On the other three occasions where it is used in the New Testament, semnos is translated "grave" (1 Tim. 3:8, 11; Titus 2:2). Once semnotes is translated "honesty" (1 Tim. 2:2) and twice "gravity" (1 Tim. 3:4; Titus 2:7); both of these translations fail to convey the full meaning of the original word. In Twelfth Night Malvolio is "grave," but his very gravity is ridiculous. We need a word that combines the concept of gravity with the idea of a dignity that invites reverencea word that I fear we may look for in vain.

Hieroprepes, which was used by Plato and Xenophon, belongs to the best age of the Greek language, unlike hosioprepes and hagioprepes, which are of later ecclesiastical formation. Like kosmios, hieroprepes belongs to the large group of noticeable words that are found only in the pastoral Epistles. The number and character of these words, the new vein of Greek that Paul opened in these later epistles, constitutes a remarkable phenomenonone that previously has not received a perfectly satisfactory explanation. In his Prolegomena to these epistles, Alford made a valuable contribution to such an explanation, but after all has been said, the situation still remains perplexing.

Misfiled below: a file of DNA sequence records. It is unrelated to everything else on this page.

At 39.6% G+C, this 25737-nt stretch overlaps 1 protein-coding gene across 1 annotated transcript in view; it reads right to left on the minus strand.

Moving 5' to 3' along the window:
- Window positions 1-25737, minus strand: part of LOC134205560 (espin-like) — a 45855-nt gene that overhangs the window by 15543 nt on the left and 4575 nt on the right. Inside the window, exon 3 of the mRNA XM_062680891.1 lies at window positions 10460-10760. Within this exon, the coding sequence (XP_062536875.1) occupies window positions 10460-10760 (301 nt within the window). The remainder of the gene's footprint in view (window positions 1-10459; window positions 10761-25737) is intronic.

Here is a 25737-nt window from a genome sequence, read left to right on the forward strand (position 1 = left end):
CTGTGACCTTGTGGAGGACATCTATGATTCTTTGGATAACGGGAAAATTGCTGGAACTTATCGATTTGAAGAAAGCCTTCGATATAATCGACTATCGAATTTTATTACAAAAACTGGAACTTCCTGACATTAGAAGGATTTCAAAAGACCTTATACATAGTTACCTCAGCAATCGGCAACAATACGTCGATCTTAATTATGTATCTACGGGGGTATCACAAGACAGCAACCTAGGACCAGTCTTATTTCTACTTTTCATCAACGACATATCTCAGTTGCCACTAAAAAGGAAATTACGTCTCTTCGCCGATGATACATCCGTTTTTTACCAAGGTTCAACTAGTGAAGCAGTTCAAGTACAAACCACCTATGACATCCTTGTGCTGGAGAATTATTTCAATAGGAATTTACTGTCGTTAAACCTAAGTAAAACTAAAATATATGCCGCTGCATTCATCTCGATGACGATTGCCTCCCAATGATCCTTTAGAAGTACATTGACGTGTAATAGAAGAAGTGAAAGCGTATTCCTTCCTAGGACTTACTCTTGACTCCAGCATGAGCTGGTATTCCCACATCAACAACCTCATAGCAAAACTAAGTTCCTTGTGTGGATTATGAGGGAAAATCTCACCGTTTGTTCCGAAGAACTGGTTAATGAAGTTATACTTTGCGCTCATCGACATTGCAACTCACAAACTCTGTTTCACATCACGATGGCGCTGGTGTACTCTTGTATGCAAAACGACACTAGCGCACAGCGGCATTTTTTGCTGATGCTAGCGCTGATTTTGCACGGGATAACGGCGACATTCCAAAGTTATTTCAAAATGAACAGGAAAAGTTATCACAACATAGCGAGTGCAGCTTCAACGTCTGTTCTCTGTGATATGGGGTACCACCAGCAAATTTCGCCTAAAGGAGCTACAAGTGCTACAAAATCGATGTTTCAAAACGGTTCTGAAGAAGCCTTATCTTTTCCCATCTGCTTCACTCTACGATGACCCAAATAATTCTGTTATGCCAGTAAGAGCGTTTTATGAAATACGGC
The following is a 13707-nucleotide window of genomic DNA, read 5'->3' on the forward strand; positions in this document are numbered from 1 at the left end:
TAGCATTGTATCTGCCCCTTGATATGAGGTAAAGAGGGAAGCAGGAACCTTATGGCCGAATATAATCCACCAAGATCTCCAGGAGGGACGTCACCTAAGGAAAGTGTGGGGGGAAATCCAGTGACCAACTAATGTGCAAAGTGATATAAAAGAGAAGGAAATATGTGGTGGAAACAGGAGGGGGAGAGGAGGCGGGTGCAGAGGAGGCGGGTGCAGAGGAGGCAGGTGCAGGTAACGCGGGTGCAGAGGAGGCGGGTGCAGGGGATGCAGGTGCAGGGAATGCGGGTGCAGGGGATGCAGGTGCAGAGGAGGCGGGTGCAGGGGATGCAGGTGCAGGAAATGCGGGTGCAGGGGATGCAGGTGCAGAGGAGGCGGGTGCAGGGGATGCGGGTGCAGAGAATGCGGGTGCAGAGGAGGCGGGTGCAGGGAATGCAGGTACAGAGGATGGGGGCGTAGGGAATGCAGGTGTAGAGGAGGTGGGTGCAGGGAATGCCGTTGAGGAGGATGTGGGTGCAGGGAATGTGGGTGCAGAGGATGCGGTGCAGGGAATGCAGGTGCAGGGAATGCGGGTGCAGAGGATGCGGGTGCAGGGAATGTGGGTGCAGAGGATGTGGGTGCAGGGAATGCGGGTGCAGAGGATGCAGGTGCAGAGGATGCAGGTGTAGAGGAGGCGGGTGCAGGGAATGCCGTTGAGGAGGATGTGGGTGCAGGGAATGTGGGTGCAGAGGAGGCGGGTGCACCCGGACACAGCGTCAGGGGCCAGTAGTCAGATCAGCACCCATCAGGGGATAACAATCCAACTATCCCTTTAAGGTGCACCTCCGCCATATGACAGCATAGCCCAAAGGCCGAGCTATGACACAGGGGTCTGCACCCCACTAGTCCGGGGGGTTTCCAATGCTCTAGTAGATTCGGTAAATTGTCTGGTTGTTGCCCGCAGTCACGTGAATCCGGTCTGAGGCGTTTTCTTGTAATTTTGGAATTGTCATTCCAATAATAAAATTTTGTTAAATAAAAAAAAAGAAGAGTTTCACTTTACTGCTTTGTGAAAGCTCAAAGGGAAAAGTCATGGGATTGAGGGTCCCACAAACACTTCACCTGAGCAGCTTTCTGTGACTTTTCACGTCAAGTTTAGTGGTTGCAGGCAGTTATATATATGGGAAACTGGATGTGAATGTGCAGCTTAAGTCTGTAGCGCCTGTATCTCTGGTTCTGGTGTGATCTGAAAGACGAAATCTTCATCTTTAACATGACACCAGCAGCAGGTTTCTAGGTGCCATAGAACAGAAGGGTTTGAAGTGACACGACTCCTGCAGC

It is apparent from what has already been claimed for semnos that hieroprepes is more closely related to it than to kosmios.Hieroprepes expresses what is proper for a sacred person, thing, or act. On the one occasion where it is used in the New Testament (Titus 2:3), hieroprepes is used with sophron, a word that is applied to women who profess godliness, women who will be in their bearing or behavior hieroprepeis (professing godliness; cf. 1 Tim. 2:10). That such behavior would breed reverence and awe might reasonably be expected, but this is not implied in hieroprepes as it is in semnos. And here we must find the distinction between these two words. anemeros (G434), anexikakos (G420), anosios (G462), apaideutos (G521), artios (G739), aphilagathos (G865), apseudes (G893), didaktikos (G1317), diabobs (G1228), dilogos (G1351), enkrates (G1468), eumetadotos (G2130), epiorkos (G1965), epios (G2261), kalodidaskalos (G2567), koinonikos (G2843), mataiologos (G3151), nephalios (G3524), oikouros (G3626), orgilos (G3711), paroinos (G3943), sophron (G4998), philagathos (G5358), philandros (G5362), philautos (G5367), philedonos (G5369), philotheos (G5377), philoxenos (G5382), philoteknos (G5388), and phlyaros (G5397).